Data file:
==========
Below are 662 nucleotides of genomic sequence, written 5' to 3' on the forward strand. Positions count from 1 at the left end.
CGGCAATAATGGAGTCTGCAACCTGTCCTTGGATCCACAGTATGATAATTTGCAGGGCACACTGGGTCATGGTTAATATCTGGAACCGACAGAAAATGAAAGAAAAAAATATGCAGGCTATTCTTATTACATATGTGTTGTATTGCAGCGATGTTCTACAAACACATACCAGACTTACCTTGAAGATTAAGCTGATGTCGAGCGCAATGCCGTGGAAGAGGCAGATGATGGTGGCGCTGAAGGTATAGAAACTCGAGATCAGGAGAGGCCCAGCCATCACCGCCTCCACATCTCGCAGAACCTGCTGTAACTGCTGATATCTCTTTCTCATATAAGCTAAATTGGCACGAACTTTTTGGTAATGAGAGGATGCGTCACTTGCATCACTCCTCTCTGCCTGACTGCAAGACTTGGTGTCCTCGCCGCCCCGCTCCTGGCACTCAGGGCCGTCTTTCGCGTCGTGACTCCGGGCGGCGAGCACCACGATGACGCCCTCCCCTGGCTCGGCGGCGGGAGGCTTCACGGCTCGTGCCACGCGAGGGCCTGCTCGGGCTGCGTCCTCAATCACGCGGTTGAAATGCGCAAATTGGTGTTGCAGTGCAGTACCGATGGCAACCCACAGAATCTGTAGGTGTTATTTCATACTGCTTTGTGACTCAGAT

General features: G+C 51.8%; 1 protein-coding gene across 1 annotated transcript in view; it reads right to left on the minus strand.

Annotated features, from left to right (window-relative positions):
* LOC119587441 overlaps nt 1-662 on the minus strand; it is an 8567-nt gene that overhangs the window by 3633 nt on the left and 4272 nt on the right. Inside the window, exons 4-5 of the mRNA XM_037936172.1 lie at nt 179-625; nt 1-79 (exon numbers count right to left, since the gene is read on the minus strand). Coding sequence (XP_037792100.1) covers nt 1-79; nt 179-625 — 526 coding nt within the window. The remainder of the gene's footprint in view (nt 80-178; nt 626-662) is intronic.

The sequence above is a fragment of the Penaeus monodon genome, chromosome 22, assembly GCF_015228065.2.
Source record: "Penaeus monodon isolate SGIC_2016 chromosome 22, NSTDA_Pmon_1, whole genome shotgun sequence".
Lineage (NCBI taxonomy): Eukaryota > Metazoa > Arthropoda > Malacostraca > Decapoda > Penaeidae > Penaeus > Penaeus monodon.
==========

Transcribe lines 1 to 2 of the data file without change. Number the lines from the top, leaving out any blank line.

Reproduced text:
Below are 662 nucleotides of genomic sequence, written 5' to 3' on the forward strand. Positions count from 1 at the left end.
CGGCAATAATGGAGTCTGCAACCTGTCCTTGGATCCACAGTATGATAATTTGCAGGGCACACTGGGTCATGGTTAATATCTGGAACCGACAGAAAATGAAAGAAAAAAATATGCAGGCTATTCTTATTACATATGTGTTGTATTGCAGCGATGTTCTACAAACACATACCAGACTTACCTTGAAGATTAAGCTGATGTCGAGCGCAATGCCGTGGAAGAGGCAGATGATGGTGGCGCTGAAGGTATAGAAACTCGAGATCAGGAGAGGCCCAGCCATCACCGCCTCCACATCTCGCAGAACCTGCTGTAACTGCTGATATCTCTTTCTCATATAAGCTAAATTGGCACGAACTTTTTGGTAATGAGAGGATGCGTCACTTGCATCACTCCTCTCTGCCTGACTGCAAGACTTGGTGTCCTCGCCGCCCCGCTCCTGGCACTCAGGGCCGTCTTTCGCGTCGTGACTCCGGGCGGCGAGCACCACGATGACGCCCTCCCCTGGCTCGGCGGCGGGAGGCTTCACGGCTCGTGCCACGCGAGGGCCTGCTCGGGCTGCGTCCTCAATCACGCGGTTGAAATGCGCAAATTGGTGTTGCAGTGCAGTACCGATGGCAACCCACAGAATCTGTAGGTGTTATTTCATACTGCTTTGTGACTCAGAT